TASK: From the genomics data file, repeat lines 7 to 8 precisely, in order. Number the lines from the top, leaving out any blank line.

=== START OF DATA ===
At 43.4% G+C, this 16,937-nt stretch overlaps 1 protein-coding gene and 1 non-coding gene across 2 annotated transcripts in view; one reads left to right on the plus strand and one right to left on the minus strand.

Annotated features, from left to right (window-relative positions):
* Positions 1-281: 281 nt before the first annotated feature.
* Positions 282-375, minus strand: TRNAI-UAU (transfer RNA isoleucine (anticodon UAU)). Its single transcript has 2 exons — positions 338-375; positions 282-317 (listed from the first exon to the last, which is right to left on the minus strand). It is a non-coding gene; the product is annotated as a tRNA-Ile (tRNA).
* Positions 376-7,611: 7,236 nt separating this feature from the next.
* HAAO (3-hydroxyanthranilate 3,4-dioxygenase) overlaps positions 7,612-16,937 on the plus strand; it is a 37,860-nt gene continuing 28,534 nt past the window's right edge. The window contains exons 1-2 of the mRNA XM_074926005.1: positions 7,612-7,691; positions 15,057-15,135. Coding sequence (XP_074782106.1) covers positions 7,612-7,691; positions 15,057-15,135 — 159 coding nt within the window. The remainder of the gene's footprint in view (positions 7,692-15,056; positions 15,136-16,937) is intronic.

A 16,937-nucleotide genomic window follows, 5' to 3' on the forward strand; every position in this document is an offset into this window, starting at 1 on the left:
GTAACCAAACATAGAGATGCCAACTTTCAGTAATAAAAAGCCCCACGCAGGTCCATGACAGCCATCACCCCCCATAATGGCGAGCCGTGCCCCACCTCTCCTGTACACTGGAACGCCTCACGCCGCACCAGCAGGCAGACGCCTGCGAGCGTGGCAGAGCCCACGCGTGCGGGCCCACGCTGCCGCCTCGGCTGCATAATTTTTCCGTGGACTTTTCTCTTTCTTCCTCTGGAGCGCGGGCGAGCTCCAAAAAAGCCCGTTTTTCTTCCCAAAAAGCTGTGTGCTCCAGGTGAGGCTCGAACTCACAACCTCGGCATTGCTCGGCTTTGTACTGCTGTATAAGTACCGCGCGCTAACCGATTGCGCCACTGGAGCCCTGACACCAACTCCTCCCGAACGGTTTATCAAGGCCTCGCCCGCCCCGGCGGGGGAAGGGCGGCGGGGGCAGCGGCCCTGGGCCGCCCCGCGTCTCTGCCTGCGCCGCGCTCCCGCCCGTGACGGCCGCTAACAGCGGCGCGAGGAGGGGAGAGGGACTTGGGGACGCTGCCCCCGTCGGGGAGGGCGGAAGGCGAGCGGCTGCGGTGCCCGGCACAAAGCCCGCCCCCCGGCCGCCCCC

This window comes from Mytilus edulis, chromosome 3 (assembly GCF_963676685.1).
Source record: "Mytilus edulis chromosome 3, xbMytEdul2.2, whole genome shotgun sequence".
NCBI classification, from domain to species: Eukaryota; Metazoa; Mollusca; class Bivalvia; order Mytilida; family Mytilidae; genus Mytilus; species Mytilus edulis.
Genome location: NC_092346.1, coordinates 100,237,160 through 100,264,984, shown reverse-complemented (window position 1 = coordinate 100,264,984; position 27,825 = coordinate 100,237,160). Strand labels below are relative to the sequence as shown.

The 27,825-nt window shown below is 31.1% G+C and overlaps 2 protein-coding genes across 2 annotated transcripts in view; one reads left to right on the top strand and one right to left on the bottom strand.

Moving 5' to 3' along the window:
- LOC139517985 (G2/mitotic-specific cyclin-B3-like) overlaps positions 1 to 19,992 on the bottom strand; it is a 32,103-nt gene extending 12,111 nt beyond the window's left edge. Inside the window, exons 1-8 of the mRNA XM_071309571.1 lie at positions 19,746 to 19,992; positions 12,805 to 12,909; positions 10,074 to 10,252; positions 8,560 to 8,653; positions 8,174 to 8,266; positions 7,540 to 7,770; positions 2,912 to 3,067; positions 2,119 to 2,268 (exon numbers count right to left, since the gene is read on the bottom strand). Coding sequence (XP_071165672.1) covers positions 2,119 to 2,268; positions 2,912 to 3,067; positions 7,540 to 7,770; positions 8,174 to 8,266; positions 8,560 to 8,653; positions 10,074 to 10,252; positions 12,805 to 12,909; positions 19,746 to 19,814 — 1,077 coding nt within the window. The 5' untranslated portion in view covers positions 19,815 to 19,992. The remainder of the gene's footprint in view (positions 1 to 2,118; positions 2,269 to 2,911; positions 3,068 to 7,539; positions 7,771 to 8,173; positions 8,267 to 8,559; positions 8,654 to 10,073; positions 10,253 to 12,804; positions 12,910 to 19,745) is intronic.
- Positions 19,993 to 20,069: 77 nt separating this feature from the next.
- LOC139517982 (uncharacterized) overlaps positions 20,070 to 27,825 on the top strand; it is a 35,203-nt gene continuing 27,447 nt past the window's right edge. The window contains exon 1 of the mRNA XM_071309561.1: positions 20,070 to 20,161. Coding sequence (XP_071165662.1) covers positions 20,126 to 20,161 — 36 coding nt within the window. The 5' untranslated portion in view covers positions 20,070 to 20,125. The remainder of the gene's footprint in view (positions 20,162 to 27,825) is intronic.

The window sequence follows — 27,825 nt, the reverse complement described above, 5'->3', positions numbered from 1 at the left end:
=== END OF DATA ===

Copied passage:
A 16,937-nucleotide genomic window follows, 5' to 3' on the forward strand; every position in this document is an offset into this window, starting at 1 on the left:
GTAACCAAACATAGAGATGCCAACTTTCAGTAATAAAAAGCCCCACGCAGGTCCATGACAGCCATCACCCCCCATAATGGCGAGCCGTGCCCCACCTCTCCTGTACACTGGAACGCCTCACGCCGCACCAGCAGGCAGACGCCTGCGAGCGTGGCAGAGCCCACGCGTGCGGGCCCACGCTGCCGCCTCGGCTGCATAATTTTTCCGTGGACTTTTCTCTTTCTTCCTCTGGAGCGCGGGCGAGCTCCAAAAAAGCCCGTTTTTCTTCCCAAAAAGCTGTGTGCTCCAGGTGAGGCTCGAACTCACAACCTCGGCATTGCTCGGCTTTGTACTGCTGTATAAGTACCGCGCGCTAACCGATTGCGCCACTGGAGCCCTGACACCAACTCCTCCCGAACGGTTTATCAAGGCCTCGCCCGCCCCGGCGGGGGAAGGGCGGCGGGGGCAGCGGCCCTGGGCCGCCCCGCGTCTCTGCCTGCGCCGCGCTCCCGCCCGTGACGGCCGCTAACAGCGGCGCGAGGAGGGGAGAGGGACTTGGGGACGCTGCCCCCGTCGGGGAGGGCGGAAGGCGAGCGGCTGCGGTGCCCGGCACAAAGCCCGCCCCCCGGCCGCCCCC